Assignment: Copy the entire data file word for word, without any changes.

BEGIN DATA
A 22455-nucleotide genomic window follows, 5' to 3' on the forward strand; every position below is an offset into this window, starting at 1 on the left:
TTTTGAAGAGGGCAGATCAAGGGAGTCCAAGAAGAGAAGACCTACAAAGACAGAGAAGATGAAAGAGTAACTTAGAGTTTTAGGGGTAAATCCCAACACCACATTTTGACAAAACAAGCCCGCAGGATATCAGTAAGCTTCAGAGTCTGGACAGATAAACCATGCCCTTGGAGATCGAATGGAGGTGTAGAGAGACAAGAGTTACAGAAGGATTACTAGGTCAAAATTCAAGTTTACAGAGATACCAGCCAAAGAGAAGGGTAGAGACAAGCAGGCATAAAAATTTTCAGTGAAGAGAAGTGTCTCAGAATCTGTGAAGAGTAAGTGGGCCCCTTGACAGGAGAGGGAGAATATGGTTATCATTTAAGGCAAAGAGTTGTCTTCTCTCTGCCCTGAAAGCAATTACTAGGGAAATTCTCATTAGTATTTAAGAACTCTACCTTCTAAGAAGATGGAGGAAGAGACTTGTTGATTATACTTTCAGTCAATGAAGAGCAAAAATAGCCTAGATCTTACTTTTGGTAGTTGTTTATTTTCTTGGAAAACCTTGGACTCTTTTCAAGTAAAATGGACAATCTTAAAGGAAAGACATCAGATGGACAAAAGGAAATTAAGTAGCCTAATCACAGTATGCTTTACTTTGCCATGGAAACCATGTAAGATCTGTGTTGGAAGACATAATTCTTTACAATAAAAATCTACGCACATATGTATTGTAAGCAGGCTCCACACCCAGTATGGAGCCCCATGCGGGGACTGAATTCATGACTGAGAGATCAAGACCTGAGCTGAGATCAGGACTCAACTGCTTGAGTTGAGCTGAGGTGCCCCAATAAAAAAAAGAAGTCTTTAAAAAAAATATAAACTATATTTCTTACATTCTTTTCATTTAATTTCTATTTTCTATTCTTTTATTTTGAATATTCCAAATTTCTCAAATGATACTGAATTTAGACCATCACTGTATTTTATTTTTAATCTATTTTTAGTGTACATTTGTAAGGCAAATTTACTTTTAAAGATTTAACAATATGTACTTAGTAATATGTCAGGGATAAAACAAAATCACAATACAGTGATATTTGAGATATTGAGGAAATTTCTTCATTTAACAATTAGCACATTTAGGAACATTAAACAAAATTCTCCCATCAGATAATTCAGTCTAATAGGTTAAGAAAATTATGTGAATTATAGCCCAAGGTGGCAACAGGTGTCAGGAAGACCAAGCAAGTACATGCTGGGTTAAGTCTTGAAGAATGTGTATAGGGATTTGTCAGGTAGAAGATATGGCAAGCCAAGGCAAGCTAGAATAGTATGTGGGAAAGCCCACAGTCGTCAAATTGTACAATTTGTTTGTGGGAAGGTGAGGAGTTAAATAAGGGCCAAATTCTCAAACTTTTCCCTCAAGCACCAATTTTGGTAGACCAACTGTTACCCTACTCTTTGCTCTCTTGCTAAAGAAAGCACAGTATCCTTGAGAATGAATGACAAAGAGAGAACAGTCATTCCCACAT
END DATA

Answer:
A 22455-nucleotide genomic window follows, 5' to 3' on the forward strand; every position below is an offset into this window, starting at 1 on the left:
TTTTGAAGAGGGCAGATCAAGGGAGTCCAAGAAGAGAAGACCTACAAAGACAGAGAAGATGAAAGAGTAACTTAGAGTTTTAGGGGTAAATCCCAACACCACATTTTGACAAAACAAGCCCGCAGGATATCAGTAAGCTTCAGAGTCTGGACAGATAAACCATGCCCTTGGAGATCGAATGGAGGTGTAGAGAGACAAGAGTTACAGAAGGATTACTAGGTCAAAATTCAAGTTTACAGAGATACCAGCCAAAGAGAAGGGTAGAGACAAGCAGGCATAAAAATTTTCAGTGAAGAGAAGTGTCTCAGAATCTGTGAAGAGTAAGTGGGCCCCTTGACAGGAGAGGGAGAATATGGTTATCATTTAAGGCAAAGAGTTGTCTTCTCTCTGCCCTGAAAGCAATTACTAGGGAAATTCTCATTAGTATTTAAGAACTCTACCTTCTAAGAAGATGGAGGAAGAGACTTGTTGATTATACTTTCAGTCAATGAAGAGCAAAAATAGCCTAGATCTTACTTTTGGTAGTTGTTTATTTTCTTGGAAAACCTTGGACTCTTTTCAAGTAAAATGGACAATCTTAAAGGAAAGACATCAGATGGACAAAAGGAAATTAAGTAGCCTAATCACAGTATGCTTTACTTTGCCATGGAAACCATGTAAGATCTGTGTTGGAAGACATAATTCTTTACAATAAAAATCTACGCACATATGTATTGTAAGCAGGCTCCACACCCAGTATGGAGCCCCATGCGGGGACTGAATTCATGACTGAGAGATCAAGACCTGAGCTGAGATCAGGACTCAACTGCTTGAGTTGAGCTGAGGTGCCCCAATAAAAAAAAGAAGTCTTTAAAAAAAATATAAACTATATTTCTTACATTCTTTTCATTTAATTTCTATTTTCTATTCTTTTATTTTGAATATTCCAAATTTCTCAAATGATACTGAATTTAGACCATCACTGTATTTTATTTTTAATCTATTTTTAGTGTACATTTGTAAGGCAAATTTACTTTTAAAGATTTAACAATATGTACTTAGTAATATGTCAGGGATAAAACAAAATCACAATACAGTGATATTTGAGATATTGAGGAAATTTCTTCATTTAACAATTAGCACATTTAGGAACATTAAACAAAATTCTCCCATCAGATAATTCAGTCTAATAGGTTAAGAAAATTATGTGAATTATAGCCCAAGGTGGCAACAGGTGTCAGGAAGACCAAGCAAGTACATGCTGGGTTAAGTCTTGAAGAATGTGTATAGGGATTTGTCAGGTAGAAGATATGGCAAGCCAAGGCAAGCTAGAATAGTATGTGGGAAAGCCCACAGTCGTCAAATTGTACAATTTGTTTGTGGGAAGGTGAGGAGTTAAATAAGGGCCAAATTCTCAAACTTTTCCCTCAAGCACCAATTTTGGTAGACCAACTGTTACCCTACTCTTTGCTCTCTTGCTAAAGAAAGCACAGTATCCTTGAGAATGAATGACAAAGAGAGAACAGTCATTCCCACAT